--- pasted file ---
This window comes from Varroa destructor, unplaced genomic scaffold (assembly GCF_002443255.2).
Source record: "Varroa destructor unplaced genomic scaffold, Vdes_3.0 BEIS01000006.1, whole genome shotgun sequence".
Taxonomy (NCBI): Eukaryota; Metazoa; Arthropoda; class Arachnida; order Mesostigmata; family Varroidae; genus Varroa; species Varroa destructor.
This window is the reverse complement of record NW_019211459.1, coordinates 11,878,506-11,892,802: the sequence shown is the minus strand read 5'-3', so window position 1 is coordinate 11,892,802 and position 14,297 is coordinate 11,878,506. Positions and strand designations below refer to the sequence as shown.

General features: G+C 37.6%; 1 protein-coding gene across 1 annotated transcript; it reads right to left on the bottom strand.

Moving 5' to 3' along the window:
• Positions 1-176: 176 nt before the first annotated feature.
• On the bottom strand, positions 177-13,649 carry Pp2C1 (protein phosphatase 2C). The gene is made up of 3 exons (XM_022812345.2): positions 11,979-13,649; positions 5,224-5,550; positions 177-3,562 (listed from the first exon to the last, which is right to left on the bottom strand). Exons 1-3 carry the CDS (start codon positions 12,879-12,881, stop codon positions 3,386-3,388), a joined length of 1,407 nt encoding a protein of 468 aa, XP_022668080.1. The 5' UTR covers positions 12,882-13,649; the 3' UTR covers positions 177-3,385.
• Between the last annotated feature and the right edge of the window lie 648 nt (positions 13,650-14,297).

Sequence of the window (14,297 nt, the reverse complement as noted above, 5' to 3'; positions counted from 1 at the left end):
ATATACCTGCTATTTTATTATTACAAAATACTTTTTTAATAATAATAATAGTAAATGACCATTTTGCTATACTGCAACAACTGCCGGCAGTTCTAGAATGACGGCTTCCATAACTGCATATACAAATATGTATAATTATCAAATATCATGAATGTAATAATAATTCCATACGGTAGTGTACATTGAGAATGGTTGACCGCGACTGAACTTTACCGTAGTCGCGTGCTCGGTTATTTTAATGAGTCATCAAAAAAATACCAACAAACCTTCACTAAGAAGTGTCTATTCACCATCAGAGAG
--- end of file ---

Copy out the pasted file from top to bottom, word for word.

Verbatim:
This window comes from Varroa destructor, unplaced genomic scaffold (assembly GCF_002443255.2).
Source record: "Varroa destructor unplaced genomic scaffold, Vdes_3.0 BEIS01000006.1, whole genome shotgun sequence".
Taxonomy (NCBI): Eukaryota; Metazoa; Arthropoda; class Arachnida; order Mesostigmata; family Varroidae; genus Varroa; species Varroa destructor.
This window is the reverse complement of record NW_019211459.1, coordinates 11,878,506-11,892,802: the sequence shown is the minus strand read 5'-3', so window position 1 is coordinate 11,892,802 and position 14,297 is coordinate 11,878,506. Positions and strand designations below refer to the sequence as shown.

General features: G+C 37.6%; 1 protein-coding gene across 1 annotated transcript; it reads right to left on the bottom strand.

Moving 5' to 3' along the window:
• Positions 1-176: 176 nt before the first annotated feature.
• On the bottom strand, positions 177-13,649 carry Pp2C1 (protein phosphatase 2C). The gene is made up of 3 exons (XM_022812345.2): positions 11,979-13,649; positions 5,224-5,550; positions 177-3,562 (listed from the first exon to the last, which is right to left on the bottom strand). Exons 1-3 carry the CDS (start codon positions 12,879-12,881, stop codon positions 3,386-3,388), a joined length of 1,407 nt encoding a protein of 468 aa, XP_022668080.1. The 5' UTR covers positions 12,882-13,649; the 3' UTR covers positions 177-3,385.
• Between the last annotated feature and the right edge of the window lie 648 nt (positions 13,650-14,297).

Sequence of the window (14,297 nt, the reverse complement as noted above, 5' to 3'; positions counted from 1 at the left end):
ATATACCTGCTATTTTATTATTACAAAATACTTTTTTAATAATAATAATAGTAAATGACCATTTTGCTATACTGCAACAACTGCCGGCAGTTCTAGAATGACGGCTTCCATAACTGCATATACAAATATGTATAATTATCAAATATCATGAATGTAATAATAATTCCATACGGTAGTGTACATTGAGAATGGTTGACCGCGACTGAACTTTACCGTAGTCGCGTGCTCGGTTATTTTAATGAGTCATCAAAAAAATACCAACAAACCTTCACTAAGAAGTGTCTATTCACCATCAGAGAG